Friday

24th Feb 2017

Opinion

The Western Balkans in the EU: To be or not to be?

The Western Balkans (WB) is relatively small but a complex region with wide cultural and religious diversity. The last two decades showed that such an environment might be easily misused by politicians with nationalist agendas that ultimately lead to severe conflicts and wars. This had direct negative impact on economic growth and living standard of the people in the region.

In addition, the actual challenges in the region, such as the complex governance system in Bosnia and Herzegovina, sensitive relations between Kosovo and Serbia, as well as the name issue of Macedonia, heat up the debate between the eurosceptics and euro-optimists about EU integration of the WB.

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  • Macedonian and EU flags (Photo: Boris Grdanoski)

EU integration continues to be the main slogan of almost all party leaders and prime ministers in the WB. This has proved to be a politically attractive position, since it matches with the optimistic expectation of the people for better future.

The expected benefits from joining the EU will be an increase in trade and investments. This will create new jobs and improve living standards. These positive effects will be enhanced by integration in a wider market such as the EU. Most policymakers support the idea - that the orientation of the WB countries towards the EU is the right way to go and is a sustainable option for these countries.

This is the main and sole convergence point within and among countries of the WB. The progress of WB countries recognized by EU through granting status of candidate, visa liberalisation and the opening of negotiations for membership generate stability and further optimism in the region.

However, EU integration is a long and complex process dealing with convergence and catching-up with the existing economic performance of EU countries.

If we compare the standard of living among EU members and WB countries we will see huge differences. In 2008, GDP per capita for countries in the euro area was around €30,000, while the average GDP per capita for the WB countries for the same year was around €5,000.

There are significant differences also in the rate of unemployment. The average rate of unemployment in the euro area is 8-9 percent while the average rate for the WB countries exceeds 21 percent. These figures expose wide differences in the standard of living between WB countries and the EU.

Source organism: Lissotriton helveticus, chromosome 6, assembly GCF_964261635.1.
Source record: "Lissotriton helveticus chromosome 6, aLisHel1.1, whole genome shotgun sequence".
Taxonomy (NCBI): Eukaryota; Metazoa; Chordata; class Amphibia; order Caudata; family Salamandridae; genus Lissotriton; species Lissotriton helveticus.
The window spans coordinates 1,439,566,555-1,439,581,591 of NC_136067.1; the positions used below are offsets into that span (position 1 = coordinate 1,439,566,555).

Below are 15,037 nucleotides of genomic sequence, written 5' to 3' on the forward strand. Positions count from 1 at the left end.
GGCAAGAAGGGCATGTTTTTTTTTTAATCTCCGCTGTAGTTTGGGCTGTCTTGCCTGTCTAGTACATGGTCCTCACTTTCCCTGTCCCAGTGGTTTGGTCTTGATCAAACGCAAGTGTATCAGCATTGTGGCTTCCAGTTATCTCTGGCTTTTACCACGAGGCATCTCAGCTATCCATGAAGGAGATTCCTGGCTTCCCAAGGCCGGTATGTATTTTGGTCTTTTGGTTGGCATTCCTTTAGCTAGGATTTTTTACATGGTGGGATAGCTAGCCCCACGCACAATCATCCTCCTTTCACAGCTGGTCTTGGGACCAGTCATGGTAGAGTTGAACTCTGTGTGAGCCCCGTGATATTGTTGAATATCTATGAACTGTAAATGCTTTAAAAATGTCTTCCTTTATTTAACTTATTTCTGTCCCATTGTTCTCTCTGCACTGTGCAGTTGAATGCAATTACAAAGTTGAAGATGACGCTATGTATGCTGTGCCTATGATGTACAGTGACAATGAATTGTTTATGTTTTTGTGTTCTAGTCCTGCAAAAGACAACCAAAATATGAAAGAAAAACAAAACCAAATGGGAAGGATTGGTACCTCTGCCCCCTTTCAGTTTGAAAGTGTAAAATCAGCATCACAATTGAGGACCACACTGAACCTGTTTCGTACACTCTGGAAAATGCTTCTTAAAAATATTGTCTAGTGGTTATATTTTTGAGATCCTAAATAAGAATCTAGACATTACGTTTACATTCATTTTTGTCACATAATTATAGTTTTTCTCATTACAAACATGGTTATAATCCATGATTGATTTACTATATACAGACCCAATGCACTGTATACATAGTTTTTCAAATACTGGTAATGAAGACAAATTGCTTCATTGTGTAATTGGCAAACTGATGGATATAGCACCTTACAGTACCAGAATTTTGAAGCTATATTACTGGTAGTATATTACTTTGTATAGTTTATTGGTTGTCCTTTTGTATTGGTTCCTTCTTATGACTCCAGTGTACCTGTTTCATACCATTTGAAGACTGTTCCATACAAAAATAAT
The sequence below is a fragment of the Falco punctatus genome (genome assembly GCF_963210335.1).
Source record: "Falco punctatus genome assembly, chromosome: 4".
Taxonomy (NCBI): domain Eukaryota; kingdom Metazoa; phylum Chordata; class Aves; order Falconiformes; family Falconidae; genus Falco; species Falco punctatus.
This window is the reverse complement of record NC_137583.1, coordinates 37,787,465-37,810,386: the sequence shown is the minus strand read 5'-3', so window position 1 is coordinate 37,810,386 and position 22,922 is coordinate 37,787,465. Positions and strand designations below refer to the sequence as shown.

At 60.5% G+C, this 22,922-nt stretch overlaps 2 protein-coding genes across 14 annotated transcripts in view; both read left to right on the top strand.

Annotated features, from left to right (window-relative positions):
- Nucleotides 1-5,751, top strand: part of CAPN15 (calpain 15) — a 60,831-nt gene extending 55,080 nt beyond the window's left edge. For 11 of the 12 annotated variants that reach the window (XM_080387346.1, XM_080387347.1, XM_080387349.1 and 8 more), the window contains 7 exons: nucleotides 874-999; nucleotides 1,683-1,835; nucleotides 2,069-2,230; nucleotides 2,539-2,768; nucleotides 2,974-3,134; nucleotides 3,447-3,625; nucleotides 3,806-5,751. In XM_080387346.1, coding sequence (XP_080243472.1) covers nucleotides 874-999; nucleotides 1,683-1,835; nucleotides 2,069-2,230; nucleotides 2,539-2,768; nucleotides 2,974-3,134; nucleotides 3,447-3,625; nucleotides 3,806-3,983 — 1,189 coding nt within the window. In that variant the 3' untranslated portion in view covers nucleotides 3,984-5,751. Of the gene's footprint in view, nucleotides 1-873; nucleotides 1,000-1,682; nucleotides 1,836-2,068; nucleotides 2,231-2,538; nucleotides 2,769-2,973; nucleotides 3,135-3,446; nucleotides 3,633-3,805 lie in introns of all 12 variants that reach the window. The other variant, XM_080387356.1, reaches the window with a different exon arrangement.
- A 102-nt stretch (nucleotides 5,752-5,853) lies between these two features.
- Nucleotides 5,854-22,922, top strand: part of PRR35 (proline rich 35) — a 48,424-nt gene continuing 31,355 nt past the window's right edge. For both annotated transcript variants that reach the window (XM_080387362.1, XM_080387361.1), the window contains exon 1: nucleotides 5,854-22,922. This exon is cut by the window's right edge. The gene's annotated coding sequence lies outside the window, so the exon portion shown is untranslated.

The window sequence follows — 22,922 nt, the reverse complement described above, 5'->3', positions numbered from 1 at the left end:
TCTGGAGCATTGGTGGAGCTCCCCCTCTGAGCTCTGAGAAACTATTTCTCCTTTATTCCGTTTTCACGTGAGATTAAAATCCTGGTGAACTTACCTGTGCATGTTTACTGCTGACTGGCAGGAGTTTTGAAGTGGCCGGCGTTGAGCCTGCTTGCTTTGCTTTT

In order to catch-up with EU economies, WB countries need to grow faster and to become more competitive. The experience of this decade shows that the average rate of economic growth of the EU, until the beginning of the world economic crisis was around 2.5 percent, while economic growth of WB countries was around 5 percent. A simple arithmetic exercise shows that with this ratio, it will take 75 years for WB countries to reach the living standard (measured as GDP per capita) of the EU countries. This is a long and complex process with certain socio-economical costs.

Any further prolongation of this process and the delay of benefits compared to the costs increases the arguments of the sceptics versus the optimists for the European future of the WB. On top of this, prolongation encourages nationalist policy options in the WB which could lead the region to isolation, instability and economic decline. It is clear hat integration of the WB in the EU is essential for stability and peace in the EU itself.

WB countries today are closer than ever to EU integration. However, meeting the criteria for integration still remains a great challenge for these countries. Perhaps it is time that EU countries should look to increasing the scope and intensity of support for the WB. This is not economically a big burden for the EU, with a market of around 500 million inhabitants, while the WB countries count a population of just 23 million. Since the cost of non-integration of these countries in the EU can be greater than the cost of integration itself, EU support is both economically and politically correct. This will increase the capacities of the WB countries to mobilise their own growth resources and encourage euro-optimists in the region.

Addressing the main question - "WB into the EU: to be or not to be, when and how?" – we may say: Yes to the integration of the WB into EU and the sooner the better. But it requires more intensive support and involvement from the EU both in political and economic terms to help the WB generate their own capacities of growth. This is a win-win game both for the EU and WB to ensure peace, stability and growth.

Dr Fatmir Besimi is the Minister of Economy in the Republic of Macedonia

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